We have officially had a chick explosion here at ImaginAcres. Just two weeks after we hatched nine chicks in our incubator, Little Carl’s chicks came into the world.
I had counted out 21 days from when LC started sitting on her eggs, and when that hatch day came, nothing happened. I figured maybe they’d be a day late, but nothing the next day either. I checked every day hoping I would see some babies and when it came to five days late, I figured something had gone horribly wrong and they weren’t going to make it. Since I had a lot to do that particular day, I figured I’d take care of the eggs the next day and try to break Little Carl of her broodiness.
The next day I went out to dispose of the eggs and heard a soft *cheep cheep* coming from under Little Carl. I wondered if it was my imagination, if maybe the day had finally come when I’d lost my mind and would forever more hear phantom chicken sounds wherever I went. I lifted Little Carl very gently from her nest and sure enough, there was a tiny little chick peeping away! I picked up the tiny baby and cuddled with her for a minute before giving her back to the very disgruntled Mother Hen. As you can guess, she didn’t appreciate this very much. She glared at me and made the most angry chicken sounds I’ve ever heard. Little Carl and I are only friends when I have food in my hand.
Over the course of the next few days Little Carl hatched out three more chicks. After several nights of recurring nightmares that one of her babies would fall the two feet from the nesting box to the floor and she would have to decide whether to take care of her stranded baby or continue to sit on her still hatching eggs, I thought it best to move the whole lot to the floor and give them a private enclosure. This way they could be safe and I could sleep at night. Oh, the weird things you have nightmares about when you’re a farmer.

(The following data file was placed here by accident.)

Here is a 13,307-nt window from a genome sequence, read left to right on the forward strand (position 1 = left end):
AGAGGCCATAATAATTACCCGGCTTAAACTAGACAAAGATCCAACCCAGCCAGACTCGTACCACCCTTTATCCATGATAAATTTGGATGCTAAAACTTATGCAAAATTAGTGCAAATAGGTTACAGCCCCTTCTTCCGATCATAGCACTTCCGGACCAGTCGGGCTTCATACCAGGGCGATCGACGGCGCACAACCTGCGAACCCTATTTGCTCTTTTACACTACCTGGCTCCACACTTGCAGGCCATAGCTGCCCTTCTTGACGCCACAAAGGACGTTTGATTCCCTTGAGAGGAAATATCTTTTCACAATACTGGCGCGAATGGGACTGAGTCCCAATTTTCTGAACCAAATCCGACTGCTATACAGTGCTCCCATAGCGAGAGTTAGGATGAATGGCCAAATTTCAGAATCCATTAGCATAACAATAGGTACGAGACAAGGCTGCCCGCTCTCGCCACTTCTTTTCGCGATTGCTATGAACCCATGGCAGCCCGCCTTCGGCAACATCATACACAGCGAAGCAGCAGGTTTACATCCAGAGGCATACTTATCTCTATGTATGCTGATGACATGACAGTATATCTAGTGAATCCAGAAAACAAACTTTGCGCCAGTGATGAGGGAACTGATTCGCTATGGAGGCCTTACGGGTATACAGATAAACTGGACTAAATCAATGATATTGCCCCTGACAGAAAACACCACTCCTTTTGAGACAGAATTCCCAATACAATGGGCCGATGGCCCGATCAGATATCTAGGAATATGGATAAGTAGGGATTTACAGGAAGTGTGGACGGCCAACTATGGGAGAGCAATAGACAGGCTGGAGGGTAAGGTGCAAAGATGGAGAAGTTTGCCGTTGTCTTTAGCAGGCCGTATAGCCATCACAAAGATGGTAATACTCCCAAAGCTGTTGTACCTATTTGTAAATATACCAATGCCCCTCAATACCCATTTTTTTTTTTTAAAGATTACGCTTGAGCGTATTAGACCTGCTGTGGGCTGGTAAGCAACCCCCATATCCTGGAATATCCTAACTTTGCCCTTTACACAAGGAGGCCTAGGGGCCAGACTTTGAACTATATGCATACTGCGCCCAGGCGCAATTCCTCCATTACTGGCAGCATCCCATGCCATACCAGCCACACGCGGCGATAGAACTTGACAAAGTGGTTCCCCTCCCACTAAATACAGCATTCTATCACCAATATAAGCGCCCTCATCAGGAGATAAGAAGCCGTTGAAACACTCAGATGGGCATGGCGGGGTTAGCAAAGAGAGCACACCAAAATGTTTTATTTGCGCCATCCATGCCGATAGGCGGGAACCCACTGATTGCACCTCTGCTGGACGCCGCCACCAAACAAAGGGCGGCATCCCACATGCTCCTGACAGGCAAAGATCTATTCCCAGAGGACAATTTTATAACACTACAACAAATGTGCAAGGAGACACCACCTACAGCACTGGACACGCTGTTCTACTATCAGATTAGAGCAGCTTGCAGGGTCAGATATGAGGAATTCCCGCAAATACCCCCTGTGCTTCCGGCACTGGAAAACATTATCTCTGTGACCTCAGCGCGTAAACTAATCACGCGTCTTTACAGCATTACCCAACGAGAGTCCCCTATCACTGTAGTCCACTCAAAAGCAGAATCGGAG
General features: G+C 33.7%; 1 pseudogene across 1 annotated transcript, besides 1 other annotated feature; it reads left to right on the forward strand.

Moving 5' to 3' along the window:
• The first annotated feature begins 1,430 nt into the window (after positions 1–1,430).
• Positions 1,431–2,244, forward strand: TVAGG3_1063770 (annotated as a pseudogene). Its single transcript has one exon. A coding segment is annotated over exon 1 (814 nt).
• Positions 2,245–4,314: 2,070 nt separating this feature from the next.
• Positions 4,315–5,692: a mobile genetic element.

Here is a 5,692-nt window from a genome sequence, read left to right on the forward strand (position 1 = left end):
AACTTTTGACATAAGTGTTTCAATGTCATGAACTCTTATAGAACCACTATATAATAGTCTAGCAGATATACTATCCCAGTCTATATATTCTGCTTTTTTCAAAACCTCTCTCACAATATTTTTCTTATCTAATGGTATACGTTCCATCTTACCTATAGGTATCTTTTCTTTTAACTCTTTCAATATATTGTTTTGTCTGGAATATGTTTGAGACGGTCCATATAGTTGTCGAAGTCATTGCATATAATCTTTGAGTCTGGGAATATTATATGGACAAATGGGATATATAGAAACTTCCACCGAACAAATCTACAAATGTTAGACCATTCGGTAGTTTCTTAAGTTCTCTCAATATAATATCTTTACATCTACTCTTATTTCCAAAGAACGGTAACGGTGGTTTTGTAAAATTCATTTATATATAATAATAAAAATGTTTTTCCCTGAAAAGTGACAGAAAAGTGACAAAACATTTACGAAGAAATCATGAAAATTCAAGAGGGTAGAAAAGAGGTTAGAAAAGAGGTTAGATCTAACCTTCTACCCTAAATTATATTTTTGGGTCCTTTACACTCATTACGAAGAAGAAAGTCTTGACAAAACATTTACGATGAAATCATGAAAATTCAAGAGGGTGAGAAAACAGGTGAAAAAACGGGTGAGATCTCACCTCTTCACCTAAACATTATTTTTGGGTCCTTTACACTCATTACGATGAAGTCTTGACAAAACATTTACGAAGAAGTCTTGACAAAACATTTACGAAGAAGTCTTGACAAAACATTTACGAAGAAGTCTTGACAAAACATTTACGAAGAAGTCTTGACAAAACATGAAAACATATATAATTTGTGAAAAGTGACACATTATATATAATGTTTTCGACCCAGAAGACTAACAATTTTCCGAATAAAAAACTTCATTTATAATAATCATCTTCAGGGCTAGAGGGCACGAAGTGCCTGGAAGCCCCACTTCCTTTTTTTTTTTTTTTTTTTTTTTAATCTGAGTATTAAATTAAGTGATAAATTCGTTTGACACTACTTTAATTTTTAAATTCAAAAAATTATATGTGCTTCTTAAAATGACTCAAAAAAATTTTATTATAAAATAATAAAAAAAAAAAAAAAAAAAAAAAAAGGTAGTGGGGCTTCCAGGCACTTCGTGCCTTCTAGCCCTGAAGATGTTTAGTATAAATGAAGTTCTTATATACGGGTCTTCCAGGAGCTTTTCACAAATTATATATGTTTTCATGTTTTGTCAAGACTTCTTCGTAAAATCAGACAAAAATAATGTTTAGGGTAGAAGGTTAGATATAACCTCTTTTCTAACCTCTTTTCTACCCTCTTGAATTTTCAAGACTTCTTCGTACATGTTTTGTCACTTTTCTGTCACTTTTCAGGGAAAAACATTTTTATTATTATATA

I let the flock out to free range yesterday and thought I’d ask Little Carl if she wanted to join them. I opened the door to the coop and was suddenly overwhelmed by a flurry of feathers. Little Carl absolutely bolted out of the coop, took a running leap and flew into the middle of the yard, all while yelling as loudly as she could. We’ve got Moms gone wild here, folks. She dashed back up to the coop, took another running jump and did it all over again, free as bird indeed. Her poor chicks stood there in stunned silence. They’d never lived a second of their lives without their bossy Mother around and they didn’t know what on Earth had just happened.
All at once they started FREAKING OUT, cheeping like crazy and running in circles like this was surely the end of the world and everyone was going to die. Little Carl came running back to them, suddenly remembering that she has responsibilities in this world other than leaping and flying throughout the yard.
Other than that little hiccup, Little Carl has been a very good Mom. She took the babies out of the coop for the first time today. She taught them all the most important things about being a chicken: plucking freshly planted seedlings out of the soil, scratching at the dirt in search of goodies, eating everything in sight, and pooping on everything in sight.
She finds little chick sized tid-bits in the soil and sets them down then makes an adorable little sound indicating that they’d better eat what she just found for them and not complain, because there are starving chicks in China.
The babes never ventured far from their mother, and she did a great job of protecting them from the rest of the flock. Every time another bird would come over to investigate she would make a horrible screeching sound and give a warning peck to back off. I thought it a bit harsh at first, but then figured if I was a new Mom and other women came over to my babies with the intent of pecking them to death and then eating them, I’d probably freak out about it too.
All of that romping and playing is enough to make anyone sleepy. When they’d had their fill of the great outdoors, the little darlings returned to the coop and took a good long nap under their Mother’s wing.